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Spies at Work Know Where to Find Your Secrets

February 18, 2011

Bloomberg, 19 Feb 2011: “A mental health specialist recommended that the Army private accused of leaking classified material to the anti-secrecy website WikiLeaks not be deployed to Iraq, but his immediate commanders sent him anyway.”

That’s according to the Washington Post, which noted that the soldier, Bradley Manning, was allegedly storing classified material on an unclassified server, had been demoted for assault, and was acting so erratically that his master sergeant disabled his weapon. So why did this man have a security clearance, and what was he doing in a war zone with access to State Department cables unrelated to his job?

Before you call the Army stupid and forget it, why does your mailroom clerk have unrestricted access to everything on your company’s server, including corporate secrets, or your clients’ merger plans and bid data? And why was a Ford Motor Co. engineer allegedly able to steal thousands of sensitive documents that had nothing to do with his job? Poor information security isn’t just a government problem.

Economic espionage is intensifying. The foreign intelligence services of China, Russia, Iran and other countries are after our technology, and most of what they want is in the electronic-information systems of private companies — and the law and accounting firms that work for them.

When people like Manning have access to classified material or your company’s trade secrets, you have an unsuitable employee as well as a worker in trouble. Like Robert Hanssen, the FBI agent now serving a life sentence for selling U.S. secrets to the Soviets, Manning was a serial rule-breaker.

Easier to Ignore

But suitability issues are less glamorous than counterintelligence investigations, so they get less attention. Hanssen and Manning were both left in place. It was easier to ignore the rules than cause a fuss.

Remember the Societe Generale case in 2007, where junior trader Jerome Kerviel incurred massive risks that ultimately cost his firm almost $7 billion? He was another serial rule breaker. The Paris-based bank said only a criminal mastermind could have undone its sophisticated system of trading controls.

This was nonsense. SocGen monitored traders’ individual position limits, but it had no corporate position restrictions and did not even know its risk position in particular securities. Meanwhile, Kerviel evaded his own limits by using his co-workers’ computers to enter trades and by never taking a vacation — which meant that no other trader would look at his positions in his absence. If they had looked, they would have found a mess, and Kerviel would have been out.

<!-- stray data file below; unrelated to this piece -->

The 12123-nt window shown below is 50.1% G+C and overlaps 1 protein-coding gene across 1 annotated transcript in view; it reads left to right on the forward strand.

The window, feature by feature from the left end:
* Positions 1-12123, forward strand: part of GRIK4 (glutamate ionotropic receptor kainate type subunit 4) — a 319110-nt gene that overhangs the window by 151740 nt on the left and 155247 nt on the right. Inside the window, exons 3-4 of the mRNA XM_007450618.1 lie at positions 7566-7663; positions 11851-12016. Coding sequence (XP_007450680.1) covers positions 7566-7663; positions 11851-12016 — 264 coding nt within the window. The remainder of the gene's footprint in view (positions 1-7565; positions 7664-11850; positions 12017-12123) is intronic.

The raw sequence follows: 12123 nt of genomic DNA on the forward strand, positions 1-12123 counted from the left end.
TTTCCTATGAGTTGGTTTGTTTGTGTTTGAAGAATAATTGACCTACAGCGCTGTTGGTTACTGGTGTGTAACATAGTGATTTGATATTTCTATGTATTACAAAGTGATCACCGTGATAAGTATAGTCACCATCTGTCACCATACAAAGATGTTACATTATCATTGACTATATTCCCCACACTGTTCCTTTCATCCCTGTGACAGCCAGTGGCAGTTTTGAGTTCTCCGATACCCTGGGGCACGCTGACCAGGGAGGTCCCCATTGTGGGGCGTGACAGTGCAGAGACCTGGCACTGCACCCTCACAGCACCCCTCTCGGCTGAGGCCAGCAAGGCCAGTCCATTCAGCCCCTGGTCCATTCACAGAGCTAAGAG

‘Typical’ Spy

National security leaks, industrial espionage, and criminal fraud have more in common than most people think. After Bernie Madoff’s Ponzi scheme collapsed, the pop psychology arguments were eerily familiar to anyone concerned with catching spies: He was narcissistic. No, he did it for the money. No, he was insecure — or simply evil.

Counterintelligence officials go through this drill every time they nail some wretch for selling out his country and then try to figure out why he wasn’t caught sooner. Psychologists have a field day trying to profile the “typical” spy (there’s no such thing).

But the Army didn’t have to predict that Manning might create a wholesale hemorrhage of secrets before stripping him of a security clearance and sending him home. Before he became a counterintelligence emblem, he was just a garden variety HR case. If he had been dealt with that way, we never would have learned his name.

Banks are better at spotting financial risk among credit card holders than companies or government agencies are at spotting security risks among their employees. Why? Because they examine the information their customers give them.

Management Failure

Manning is a case in point. So was Hanssen. And so was Madoff. What was remarkable about Madoff wasn’t his personality but the river of available trading data that, had it been examined, would have shown him to be an expensive but empty suit. Look behind these cases and you find mundane management failure.

In November, Xiang Dong (aka Mike) Yu, a former product engineer at Ford, pleaded guilty to stealing design specifications. The Federal Bureau of Investigation said he copied thousands of company documents to an external drive and took them to his new employer, Beijing Automotive Group. As in Manning’s case, most of the information Yu had access to and allegedly stole had nothing to do with his job.

Universal access to corporate information is normal at many companies. In government, where it isn’t normal, “information sharing” has become a slogan, and like all slogans, it’s bad for clear thinking.

Electronic Strip

Unless you propose to share everything with everybody — and nobody proposes that — you must decide what to share, whom to share it with, and on what terms. Repeating slogans doesn’t make this problem go away, and as the WikiLeaks fiasco demonstrates, pretending otherwise is a prelude for undressing ourselves electronically faster than our adversaries can do it to us.

Information security is too important to be left to the privacy police. It’s critical for any organization with secrets to keep. For many companies, the risk of a breach is a strategic risk to their technology. Reducing that risk starts with taking care of your people, enforcing clear rules and implementing role-based access to information. Companies that fail to take these steps are asking to have their pockets picked.



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